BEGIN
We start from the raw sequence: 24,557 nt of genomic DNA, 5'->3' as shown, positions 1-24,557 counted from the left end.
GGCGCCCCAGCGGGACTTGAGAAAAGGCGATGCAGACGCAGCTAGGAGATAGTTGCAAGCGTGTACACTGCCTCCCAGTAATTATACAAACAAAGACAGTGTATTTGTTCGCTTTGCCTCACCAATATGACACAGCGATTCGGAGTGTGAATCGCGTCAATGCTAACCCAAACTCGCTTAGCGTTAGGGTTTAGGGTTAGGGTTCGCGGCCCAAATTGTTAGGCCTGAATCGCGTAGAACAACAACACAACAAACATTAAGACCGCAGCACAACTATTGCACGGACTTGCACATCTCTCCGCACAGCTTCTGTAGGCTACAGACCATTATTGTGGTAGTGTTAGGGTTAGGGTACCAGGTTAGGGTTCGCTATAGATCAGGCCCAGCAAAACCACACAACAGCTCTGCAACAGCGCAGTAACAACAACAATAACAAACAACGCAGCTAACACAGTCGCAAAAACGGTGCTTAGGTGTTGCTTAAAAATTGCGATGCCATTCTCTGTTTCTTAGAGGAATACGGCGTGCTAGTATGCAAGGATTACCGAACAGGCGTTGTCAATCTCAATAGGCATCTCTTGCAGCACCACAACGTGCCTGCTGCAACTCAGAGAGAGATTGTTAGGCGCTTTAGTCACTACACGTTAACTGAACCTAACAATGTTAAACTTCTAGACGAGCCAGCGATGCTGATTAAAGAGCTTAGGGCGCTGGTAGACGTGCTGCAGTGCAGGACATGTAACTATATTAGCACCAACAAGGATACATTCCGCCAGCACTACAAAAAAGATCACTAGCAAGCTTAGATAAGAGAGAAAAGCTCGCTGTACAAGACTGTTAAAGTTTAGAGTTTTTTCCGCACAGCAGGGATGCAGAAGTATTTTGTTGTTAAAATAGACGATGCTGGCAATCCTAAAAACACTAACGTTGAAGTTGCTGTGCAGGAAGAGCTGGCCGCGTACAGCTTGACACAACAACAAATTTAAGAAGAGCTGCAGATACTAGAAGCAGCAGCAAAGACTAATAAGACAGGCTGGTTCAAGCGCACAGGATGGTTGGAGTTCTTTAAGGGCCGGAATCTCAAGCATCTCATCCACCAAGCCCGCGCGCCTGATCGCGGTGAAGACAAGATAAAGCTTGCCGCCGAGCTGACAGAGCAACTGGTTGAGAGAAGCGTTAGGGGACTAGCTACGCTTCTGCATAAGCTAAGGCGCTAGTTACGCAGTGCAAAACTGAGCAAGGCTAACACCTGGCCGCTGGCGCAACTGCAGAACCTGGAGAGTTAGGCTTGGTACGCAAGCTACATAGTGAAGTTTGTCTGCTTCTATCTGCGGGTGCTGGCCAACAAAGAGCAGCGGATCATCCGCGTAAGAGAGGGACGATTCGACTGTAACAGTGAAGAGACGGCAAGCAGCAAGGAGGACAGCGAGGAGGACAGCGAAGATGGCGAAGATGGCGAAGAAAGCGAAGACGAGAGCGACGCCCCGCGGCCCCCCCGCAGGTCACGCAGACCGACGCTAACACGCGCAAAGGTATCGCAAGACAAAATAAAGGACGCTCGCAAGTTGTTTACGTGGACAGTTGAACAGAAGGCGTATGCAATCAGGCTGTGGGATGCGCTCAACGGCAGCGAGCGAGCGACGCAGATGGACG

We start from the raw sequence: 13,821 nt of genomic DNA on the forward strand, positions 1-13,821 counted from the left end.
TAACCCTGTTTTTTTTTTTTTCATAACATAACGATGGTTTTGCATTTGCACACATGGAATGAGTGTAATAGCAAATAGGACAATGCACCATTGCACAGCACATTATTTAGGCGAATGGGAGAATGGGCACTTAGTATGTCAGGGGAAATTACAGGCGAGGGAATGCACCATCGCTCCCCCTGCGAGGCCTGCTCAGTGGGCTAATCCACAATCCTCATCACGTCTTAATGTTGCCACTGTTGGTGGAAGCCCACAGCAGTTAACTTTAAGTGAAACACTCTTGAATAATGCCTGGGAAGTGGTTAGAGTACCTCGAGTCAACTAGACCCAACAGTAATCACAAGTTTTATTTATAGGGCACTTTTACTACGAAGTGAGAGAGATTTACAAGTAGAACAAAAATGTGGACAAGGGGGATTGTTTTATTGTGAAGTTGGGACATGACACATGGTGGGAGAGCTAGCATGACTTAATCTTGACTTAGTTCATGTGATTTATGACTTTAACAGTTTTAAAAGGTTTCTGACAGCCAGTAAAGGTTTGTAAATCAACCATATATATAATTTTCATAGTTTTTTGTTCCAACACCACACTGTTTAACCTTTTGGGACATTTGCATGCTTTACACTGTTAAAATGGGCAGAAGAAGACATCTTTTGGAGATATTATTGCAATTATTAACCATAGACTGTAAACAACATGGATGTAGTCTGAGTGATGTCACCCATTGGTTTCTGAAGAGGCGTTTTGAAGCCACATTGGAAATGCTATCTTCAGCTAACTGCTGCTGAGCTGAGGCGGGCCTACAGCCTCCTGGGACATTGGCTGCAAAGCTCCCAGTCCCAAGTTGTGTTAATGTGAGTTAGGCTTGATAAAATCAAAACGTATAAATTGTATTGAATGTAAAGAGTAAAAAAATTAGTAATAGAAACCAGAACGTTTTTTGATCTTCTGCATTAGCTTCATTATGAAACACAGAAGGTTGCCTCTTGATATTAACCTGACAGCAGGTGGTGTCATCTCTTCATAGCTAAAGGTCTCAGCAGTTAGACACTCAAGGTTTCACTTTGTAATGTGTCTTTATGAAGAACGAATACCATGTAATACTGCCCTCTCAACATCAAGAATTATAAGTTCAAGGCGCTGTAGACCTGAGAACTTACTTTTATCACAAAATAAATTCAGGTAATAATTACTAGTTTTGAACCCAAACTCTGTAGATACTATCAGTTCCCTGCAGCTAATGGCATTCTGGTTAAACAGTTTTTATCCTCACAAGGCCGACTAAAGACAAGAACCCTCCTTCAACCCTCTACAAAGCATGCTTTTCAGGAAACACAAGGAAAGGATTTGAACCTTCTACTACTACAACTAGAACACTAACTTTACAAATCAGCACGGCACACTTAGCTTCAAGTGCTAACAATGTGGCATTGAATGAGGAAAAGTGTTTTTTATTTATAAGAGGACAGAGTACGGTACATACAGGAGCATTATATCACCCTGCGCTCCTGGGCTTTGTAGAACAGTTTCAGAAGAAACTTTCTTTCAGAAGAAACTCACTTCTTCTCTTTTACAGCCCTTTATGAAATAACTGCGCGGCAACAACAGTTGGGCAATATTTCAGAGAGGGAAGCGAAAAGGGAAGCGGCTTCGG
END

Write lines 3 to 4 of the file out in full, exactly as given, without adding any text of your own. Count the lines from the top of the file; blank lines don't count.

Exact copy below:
We start from the raw sequence: 13,821 nt of genomic DNA on the forward strand, positions 1-13,821 counted from the left end.
TAACCCTGTTTTTTTTTTTTTCATAACATAACGATGGTTTTGCATTTGCACACATGGAATGAGTGTAATAGCAAATAGGACAATGCACCATTGCACAGCACATTATTTAGGCGAATGGGAGAATGGGCACTTAGTATGTCAGGGGAAATTACAGGCGAGGGAATGCACCATCGCTCCCCCTGCGAGGCCTGCTCAGTGGGCTAATCCACAATCCTCATCACGTCTTAATGTTGCCACTGTTGGTGGAAGCCCACAGCAGTTAACTTTAAGTGAAACACTCTTGAATAATGCCTGGGAAGTGGTTAGAGTACCTCGAGTCAACTAGACCCAACAGTAATCACAAGTTTTATTTATAGGGCACTTTTACTACGAAGTGAGAGAGATTTACAAGTAGAACAAAAATGTGGACAAGGGGGATTGTTTTATTGTGAAGTTGGGACATGACACATGGTGGGAGAGCTAGCATGACTTAATCTTGACTTAGTTCATGTGATTTATGACTTTAACAGTTTTAAAAGGTTTCTGACAGCCAGTAAAGGTTTGTAAATCAACCATATATATAATTTTCATAGTTTTTTGTTCCAACACCACACTGTTTAACCTTTTGGGACATTTGCATGCTTTACACTGTTAAAATGGGCAGAAGAAGACATCTTTTGGAGATATTATTGCAATTATTAACCATAGACTGTAAACAACATGGATGTAGTCTGAGTGATGTCACCCATTGGTTTCTGAAGAGGCGTTTTGAAGCCACATTGGAAATGCTATCTTCAGCTAACTGCTGCTGAGCTGAGGCGGGCCTACAGCCTCCTGGGACATTGGCTGCAAAGCTCCCAGTCCCAAGTTGTGTTAATGTGAGTTAGGCTTGATAAAATCAAAACGTATAAATTGTATTGAATGTAAAGAGTAAAAAAATTAGTAATAGAAACCAGAACGTTTTTTGATCTTCTGCATTAGCTTCATTATGAAACACAGAAGGTTGCCTCTTGATATTAACCTGACAGCAGGTGGTGTCATCTCTTCATAGCTAAAGGTCTCAGCAGTTAGACACTCAAGGTTTCACTTTGTAATGTGTCTTTATGAAGAACGAATACCATGTAATACTGCCCTCTCAACATCAAGAATTATAAGTTCAAGGCGCTGTAGACCTGAGAACTTACTTTTATCACAAAATAAATTCAGGTAATAATTACTAGTTTTGAACCCAAACTCTGTAGATACTATCAGTTCCCTGCAGCTAATGGCATTCTGGTTAAACAGTTTTTATCCTCACAAGGCCGACTAAAGACAAGAACCCTCCTTCAACCCTCTACAAAGCATGCTTTTCAGGAAACACAAGGAAAGGATTTGAACCTTCTACTACTACAACTAGAACACTAACTTTACAAATCAGCACGGCACACTTAGCTTCAAGTGCTAACAATGTGGCATTGAATGAGGAAAAGTGTTTTTTATTTATAAGAGGACAGAGTACGGTACATACAGGAGCATTATATCACCCTGCGCTCCTGGGCTTTGTAGAACAGTTTCAGAAGAAACTTTCTTTCAGAAGAAACTCACTTCTTCTCTTTTACAGCCCTTTATGAAATAACTGCGCGGCAACAACAGTTGGGCAATATTTCAGAGAGGGAAGCGAAAAGGGAAGCGGCTTCGG